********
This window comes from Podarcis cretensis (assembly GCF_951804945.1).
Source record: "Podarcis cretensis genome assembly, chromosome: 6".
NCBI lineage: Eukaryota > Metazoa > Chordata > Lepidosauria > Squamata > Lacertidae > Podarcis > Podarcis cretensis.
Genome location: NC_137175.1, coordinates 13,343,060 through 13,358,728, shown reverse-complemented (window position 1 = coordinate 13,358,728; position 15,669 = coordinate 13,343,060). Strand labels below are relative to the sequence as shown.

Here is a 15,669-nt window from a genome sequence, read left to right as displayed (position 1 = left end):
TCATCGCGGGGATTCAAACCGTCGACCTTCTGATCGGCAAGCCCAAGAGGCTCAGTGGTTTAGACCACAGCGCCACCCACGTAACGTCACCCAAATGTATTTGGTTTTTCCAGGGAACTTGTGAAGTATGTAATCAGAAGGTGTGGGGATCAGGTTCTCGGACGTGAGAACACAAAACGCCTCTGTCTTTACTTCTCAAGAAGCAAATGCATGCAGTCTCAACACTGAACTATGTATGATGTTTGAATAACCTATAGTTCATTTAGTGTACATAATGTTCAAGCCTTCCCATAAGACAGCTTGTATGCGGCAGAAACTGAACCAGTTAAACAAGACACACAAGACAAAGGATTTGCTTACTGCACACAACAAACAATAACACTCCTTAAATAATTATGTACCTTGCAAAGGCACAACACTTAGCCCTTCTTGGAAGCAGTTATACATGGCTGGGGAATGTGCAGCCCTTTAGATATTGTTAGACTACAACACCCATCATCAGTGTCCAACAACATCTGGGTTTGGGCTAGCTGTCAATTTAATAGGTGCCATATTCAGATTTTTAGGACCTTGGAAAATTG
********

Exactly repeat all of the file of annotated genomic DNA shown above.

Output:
This window comes from Podarcis cretensis (assembly GCF_951804945.1).
Source record: "Podarcis cretensis genome assembly, chromosome: 6".
NCBI lineage: Eukaryota > Metazoa > Chordata > Lepidosauria > Squamata > Lacertidae > Podarcis > Podarcis cretensis.
Genome location: NC_137175.1, coordinates 13,343,060 through 13,358,728, shown reverse-complemented (window position 1 = coordinate 13,358,728; position 15,669 = coordinate 13,343,060). Strand labels below are relative to the sequence as shown.

Here is a 15,669-nt window from a genome sequence, read left to right as displayed (position 1 = left end):
TCATCGCGGGGATTCAAACCGTCGACCTTCTGATCGGCAAGCCCAAGAGGCTCAGTGGTTTAGACCACAGCGCCACCCACGTAACGTCACCCAAATGTATTTGGTTTTTCCAGGGAACTTGTGAAGTATGTAATCAGAAGGTGTGGGGATCAGGTTCTCGGACGTGAGAACACAAAACGCCTCTGTCTTTACTTCTCAAGAAGCAAATGCATGCAGTCTCAACACTGAACTATGTATGATGTTTGAATAACCTATAGTTCATTTAGTGTACATAATGTTCAAGCCTTCCCATAAGACAGCTTGTATGCGGCAGAAACTGAACCAGTTAAACAAGACACACAAGACAAAGGATTTGCTTACTGCACACAACAAACAATAACACTCCTTAAATAATTATGTACCTTGCAAAGGCACAACACTTAGCCCTTCTTGGAAGCAGTTATACATGGCTGGGGAATGTGCAGCCCTTTAGATATTGTTAGACTACAACACCCATCATCAGTGTCCAACAACATCTGGGTTTGGGCTAGCTGTCAATTTAATAGGTGCCATATTCAGATTTTTAGGACCTTGGAAAATTG